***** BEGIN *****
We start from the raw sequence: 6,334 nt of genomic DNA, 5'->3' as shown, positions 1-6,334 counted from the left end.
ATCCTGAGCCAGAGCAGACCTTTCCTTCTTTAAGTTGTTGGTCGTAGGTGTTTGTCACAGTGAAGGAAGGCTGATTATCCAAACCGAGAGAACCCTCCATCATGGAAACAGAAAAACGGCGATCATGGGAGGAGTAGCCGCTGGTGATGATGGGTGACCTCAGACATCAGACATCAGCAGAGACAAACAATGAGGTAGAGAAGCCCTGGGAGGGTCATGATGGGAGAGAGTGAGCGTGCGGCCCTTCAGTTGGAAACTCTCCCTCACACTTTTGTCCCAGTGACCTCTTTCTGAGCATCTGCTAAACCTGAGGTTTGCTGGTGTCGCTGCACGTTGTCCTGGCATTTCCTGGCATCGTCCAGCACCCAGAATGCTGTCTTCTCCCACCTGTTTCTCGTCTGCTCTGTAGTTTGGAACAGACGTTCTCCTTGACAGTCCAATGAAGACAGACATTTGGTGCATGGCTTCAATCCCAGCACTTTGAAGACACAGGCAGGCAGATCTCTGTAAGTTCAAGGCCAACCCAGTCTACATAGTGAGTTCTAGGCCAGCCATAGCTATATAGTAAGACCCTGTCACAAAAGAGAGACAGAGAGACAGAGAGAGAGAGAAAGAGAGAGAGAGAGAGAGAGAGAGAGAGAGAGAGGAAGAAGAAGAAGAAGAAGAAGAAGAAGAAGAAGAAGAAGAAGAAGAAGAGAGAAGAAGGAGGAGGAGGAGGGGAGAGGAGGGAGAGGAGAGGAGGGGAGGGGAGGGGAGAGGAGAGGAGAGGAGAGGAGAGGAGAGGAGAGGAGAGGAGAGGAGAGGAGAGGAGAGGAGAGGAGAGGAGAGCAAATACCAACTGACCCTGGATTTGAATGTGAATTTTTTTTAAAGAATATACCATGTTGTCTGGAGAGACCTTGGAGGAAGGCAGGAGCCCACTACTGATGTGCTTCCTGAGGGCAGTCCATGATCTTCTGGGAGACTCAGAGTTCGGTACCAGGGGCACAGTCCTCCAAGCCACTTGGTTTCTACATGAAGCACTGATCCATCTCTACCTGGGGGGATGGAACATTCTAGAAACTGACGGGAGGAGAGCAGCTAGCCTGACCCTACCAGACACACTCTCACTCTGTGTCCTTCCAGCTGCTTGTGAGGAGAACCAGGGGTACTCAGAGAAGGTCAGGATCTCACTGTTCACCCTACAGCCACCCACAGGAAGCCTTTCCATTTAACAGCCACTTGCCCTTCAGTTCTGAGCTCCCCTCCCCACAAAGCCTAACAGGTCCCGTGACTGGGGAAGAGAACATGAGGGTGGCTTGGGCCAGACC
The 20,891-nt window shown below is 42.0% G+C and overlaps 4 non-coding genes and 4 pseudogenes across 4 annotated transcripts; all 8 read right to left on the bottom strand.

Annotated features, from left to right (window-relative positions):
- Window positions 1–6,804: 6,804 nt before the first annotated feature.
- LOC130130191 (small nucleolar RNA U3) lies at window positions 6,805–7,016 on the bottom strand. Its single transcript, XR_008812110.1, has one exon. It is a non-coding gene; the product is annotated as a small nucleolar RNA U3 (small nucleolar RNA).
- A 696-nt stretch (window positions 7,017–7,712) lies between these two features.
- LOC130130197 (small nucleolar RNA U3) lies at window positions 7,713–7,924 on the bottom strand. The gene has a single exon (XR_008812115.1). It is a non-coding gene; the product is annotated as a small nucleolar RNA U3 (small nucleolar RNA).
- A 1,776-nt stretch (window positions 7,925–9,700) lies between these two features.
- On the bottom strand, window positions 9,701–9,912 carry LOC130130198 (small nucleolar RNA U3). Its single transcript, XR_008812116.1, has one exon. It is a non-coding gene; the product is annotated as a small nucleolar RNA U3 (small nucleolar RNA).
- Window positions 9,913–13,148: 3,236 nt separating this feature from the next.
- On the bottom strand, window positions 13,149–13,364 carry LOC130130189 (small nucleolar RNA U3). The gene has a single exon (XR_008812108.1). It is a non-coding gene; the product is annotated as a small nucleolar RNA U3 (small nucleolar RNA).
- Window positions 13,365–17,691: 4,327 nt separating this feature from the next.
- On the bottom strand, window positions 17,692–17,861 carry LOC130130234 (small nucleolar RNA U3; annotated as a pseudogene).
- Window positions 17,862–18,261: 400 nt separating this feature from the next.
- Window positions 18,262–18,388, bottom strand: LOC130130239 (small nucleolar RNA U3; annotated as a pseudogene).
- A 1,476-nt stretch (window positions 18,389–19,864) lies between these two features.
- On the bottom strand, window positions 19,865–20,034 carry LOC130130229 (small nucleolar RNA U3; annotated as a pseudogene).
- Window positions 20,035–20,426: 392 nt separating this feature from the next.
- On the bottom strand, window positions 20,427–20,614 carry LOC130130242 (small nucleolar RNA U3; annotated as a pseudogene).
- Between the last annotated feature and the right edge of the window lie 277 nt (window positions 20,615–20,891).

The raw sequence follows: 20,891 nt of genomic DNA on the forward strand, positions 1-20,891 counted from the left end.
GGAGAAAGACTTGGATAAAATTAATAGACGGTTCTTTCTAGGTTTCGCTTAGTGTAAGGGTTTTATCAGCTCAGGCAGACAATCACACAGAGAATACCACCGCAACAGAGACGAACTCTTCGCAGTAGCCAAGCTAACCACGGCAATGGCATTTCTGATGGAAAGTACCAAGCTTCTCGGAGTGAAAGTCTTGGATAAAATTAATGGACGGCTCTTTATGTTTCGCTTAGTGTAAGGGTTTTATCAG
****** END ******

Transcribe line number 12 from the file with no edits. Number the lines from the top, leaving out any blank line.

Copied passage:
- On the bottom strand, window positions 13,149–13,364 carry LOC130130189 (small nucleolar RNA U3). The gene has a single exon (XR_008812108.1). It is a non-coding gene; the product is annotated as a small nucleolar RNA U3 (small nucleolar RNA).